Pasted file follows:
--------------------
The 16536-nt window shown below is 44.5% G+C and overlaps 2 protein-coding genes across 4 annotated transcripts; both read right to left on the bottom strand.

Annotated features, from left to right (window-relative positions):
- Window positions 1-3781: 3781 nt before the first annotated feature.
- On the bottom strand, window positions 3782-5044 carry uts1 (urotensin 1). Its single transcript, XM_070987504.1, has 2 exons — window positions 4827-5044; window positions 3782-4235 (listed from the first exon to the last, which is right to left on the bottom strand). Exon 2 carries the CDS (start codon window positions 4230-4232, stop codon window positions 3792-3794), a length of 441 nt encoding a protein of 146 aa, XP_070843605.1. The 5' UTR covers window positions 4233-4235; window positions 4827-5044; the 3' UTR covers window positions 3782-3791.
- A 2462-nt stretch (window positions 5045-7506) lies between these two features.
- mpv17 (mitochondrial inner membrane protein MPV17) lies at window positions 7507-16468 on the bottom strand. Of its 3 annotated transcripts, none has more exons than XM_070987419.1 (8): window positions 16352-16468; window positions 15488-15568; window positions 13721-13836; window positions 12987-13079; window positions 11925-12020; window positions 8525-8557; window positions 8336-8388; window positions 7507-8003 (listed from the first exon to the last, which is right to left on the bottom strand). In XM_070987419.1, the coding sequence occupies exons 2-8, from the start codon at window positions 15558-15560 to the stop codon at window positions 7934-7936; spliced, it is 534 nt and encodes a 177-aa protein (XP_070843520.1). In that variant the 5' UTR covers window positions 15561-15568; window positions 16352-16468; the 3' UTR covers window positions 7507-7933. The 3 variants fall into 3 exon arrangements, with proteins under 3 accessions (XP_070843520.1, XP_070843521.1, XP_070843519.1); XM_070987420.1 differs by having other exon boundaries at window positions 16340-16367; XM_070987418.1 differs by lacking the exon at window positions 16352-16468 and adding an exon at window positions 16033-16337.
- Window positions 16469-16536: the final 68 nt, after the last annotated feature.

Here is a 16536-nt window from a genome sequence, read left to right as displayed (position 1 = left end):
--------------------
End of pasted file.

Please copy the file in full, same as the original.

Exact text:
The 16536-nt window shown below is 44.5% G+C and overlaps 2 protein-coding genes across 4 annotated transcripts; both read right to left on the bottom strand.

Annotated features, from left to right (window-relative positions):
- Window positions 1-3781: 3781 nt before the first annotated feature.
- On the bottom strand, window positions 3782-5044 carry uts1 (urotensin 1). Its single transcript, XM_070987504.1, has 2 exons — window positions 4827-5044; window positions 3782-4235 (listed from the first exon to the last, which is right to left on the bottom strand). Exon 2 carries the CDS (start codon window positions 4230-4232, stop codon window positions 3792-3794), a length of 441 nt encoding a protein of 146 aa, XP_070843605.1. The 5' UTR covers window positions 4233-4235; window positions 4827-5044; the 3' UTR covers window positions 3782-3791.
- A 2462-nt stretch (window positions 5045-7506) lies between these two features.
- mpv17 (mitochondrial inner membrane protein MPV17) lies at window positions 7507-16468 on the bottom strand. Of its 3 annotated transcripts, none has more exons than XM_070987419.1 (8): window positions 16352-16468; window positions 15488-15568; window positions 13721-13836; window positions 12987-13079; window positions 11925-12020; window positions 8525-8557; window positions 8336-8388; window positions 7507-8003 (listed from the first exon to the last, which is right to left on the bottom strand). In XM_070987419.1, the coding sequence occupies exons 2-8, from the start codon at window positions 15558-15560 to the stop codon at window positions 7934-7936; spliced, it is 534 nt and encodes a 177-aa protein (XP_070843520.1). In that variant the 5' UTR covers window positions 15561-15568; window positions 16352-16468; the 3' UTR covers window positions 7507-7933. The 3 variants fall into 3 exon arrangements, with proteins under 3 accessions (XP_070843520.1, XP_070843521.1, XP_070843519.1); XM_070987420.1 differs by having other exon boundaries at window positions 16340-16367; XM_070987418.1 differs by lacking the exon at window positions 16352-16468 and adding an exon at window positions 16033-16337.
- Window positions 16469-16536: the final 68 nt, after the last annotated feature.

Here is a 16536-nt window from a genome sequence, read left to right as displayed (position 1 = left end):